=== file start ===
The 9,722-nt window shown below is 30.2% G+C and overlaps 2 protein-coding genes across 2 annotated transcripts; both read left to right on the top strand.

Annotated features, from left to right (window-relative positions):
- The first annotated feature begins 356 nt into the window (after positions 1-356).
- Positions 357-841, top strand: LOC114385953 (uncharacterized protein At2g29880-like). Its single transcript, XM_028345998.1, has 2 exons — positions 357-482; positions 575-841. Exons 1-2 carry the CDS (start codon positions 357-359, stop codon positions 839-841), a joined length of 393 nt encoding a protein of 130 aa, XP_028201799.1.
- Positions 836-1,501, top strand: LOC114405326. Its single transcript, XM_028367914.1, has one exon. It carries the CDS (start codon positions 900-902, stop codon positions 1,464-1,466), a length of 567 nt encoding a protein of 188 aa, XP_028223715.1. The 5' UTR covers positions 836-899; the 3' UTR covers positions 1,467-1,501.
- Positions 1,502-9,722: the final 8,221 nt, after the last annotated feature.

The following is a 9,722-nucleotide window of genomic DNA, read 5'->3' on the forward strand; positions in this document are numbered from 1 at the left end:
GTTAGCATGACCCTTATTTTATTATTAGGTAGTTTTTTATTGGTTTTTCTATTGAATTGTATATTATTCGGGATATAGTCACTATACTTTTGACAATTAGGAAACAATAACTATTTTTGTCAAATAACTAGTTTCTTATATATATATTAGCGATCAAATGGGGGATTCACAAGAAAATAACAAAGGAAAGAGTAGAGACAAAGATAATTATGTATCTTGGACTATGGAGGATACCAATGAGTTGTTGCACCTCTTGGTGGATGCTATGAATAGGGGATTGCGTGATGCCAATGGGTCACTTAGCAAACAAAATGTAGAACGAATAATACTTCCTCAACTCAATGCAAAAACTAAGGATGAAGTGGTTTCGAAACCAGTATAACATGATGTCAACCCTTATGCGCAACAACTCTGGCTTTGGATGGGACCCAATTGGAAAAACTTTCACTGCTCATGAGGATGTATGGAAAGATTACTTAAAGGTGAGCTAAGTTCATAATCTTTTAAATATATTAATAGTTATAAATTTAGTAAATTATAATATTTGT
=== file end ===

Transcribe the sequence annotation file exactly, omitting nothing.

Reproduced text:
The 9,722-nt window shown below is 30.2% G+C and overlaps 2 protein-coding genes across 2 annotated transcripts; both read left to right on the top strand.

Annotated features, from left to right (window-relative positions):
- The first annotated feature begins 356 nt into the window (after positions 1-356).
- Positions 357-841, top strand: LOC114385953 (uncharacterized protein At2g29880-like). Its single transcript, XM_028345998.1, has 2 exons — positions 357-482; positions 575-841. Exons 1-2 carry the CDS (start codon positions 357-359, stop codon positions 839-841), a joined length of 393 nt encoding a protein of 130 aa, XP_028201799.1.
- Positions 836-1,501, top strand: LOC114405326. Its single transcript, XM_028367914.1, has one exon. It carries the CDS (start codon positions 900-902, stop codon positions 1,464-1,466), a length of 567 nt encoding a protein of 188 aa, XP_028223715.1. The 5' UTR covers positions 836-899; the 3' UTR covers positions 1,467-1,501.
- Positions 1,502-9,722: the final 8,221 nt, after the last annotated feature.

The following is a 9,722-nucleotide window of genomic DNA, read 5'->3' on the forward strand; positions in this document are numbered from 1 at the left end:
GTTAGCATGACCCTTATTTTATTATTAGGTAGTTTTTTATTGGTTTTTCTATTGAATTGTATATTATTCGGGATATAGTCACTATACTTTTGACAATTAGGAAACAATAACTATTTTTGTCAAATAACTAGTTTCTTATATATATATTAGCGATCAAATGGGGGATTCACAAGAAAATAACAAAGGAAAGAGTAGAGACAAAGATAATTATGTATCTTGGACTATGGAGGATACCAATGAGTTGTTGCACCTCTTGGTGGATGCTATGAATAGGGGATTGCGTGATGCCAATGGGTCACTTAGCAAACAAAATGTAGAACGAATAATACTTCCTCAACTCAATGCAAAAACTAAGGATGAAGTGGTTTCGAAACCAGTATAACATGATGTCAACCCTTATGCGCAACAACTCTGGCTTTGGATGGGACCCAATTGGAAAAACTTTCACTGCTCATGAGGATGTATGGAAAGATTACTTAAAGGTGAGCTAAGTTCATAATCTTTTAAATATATTAATAGTTATAAATTTAGTAAATTATAATATTTGT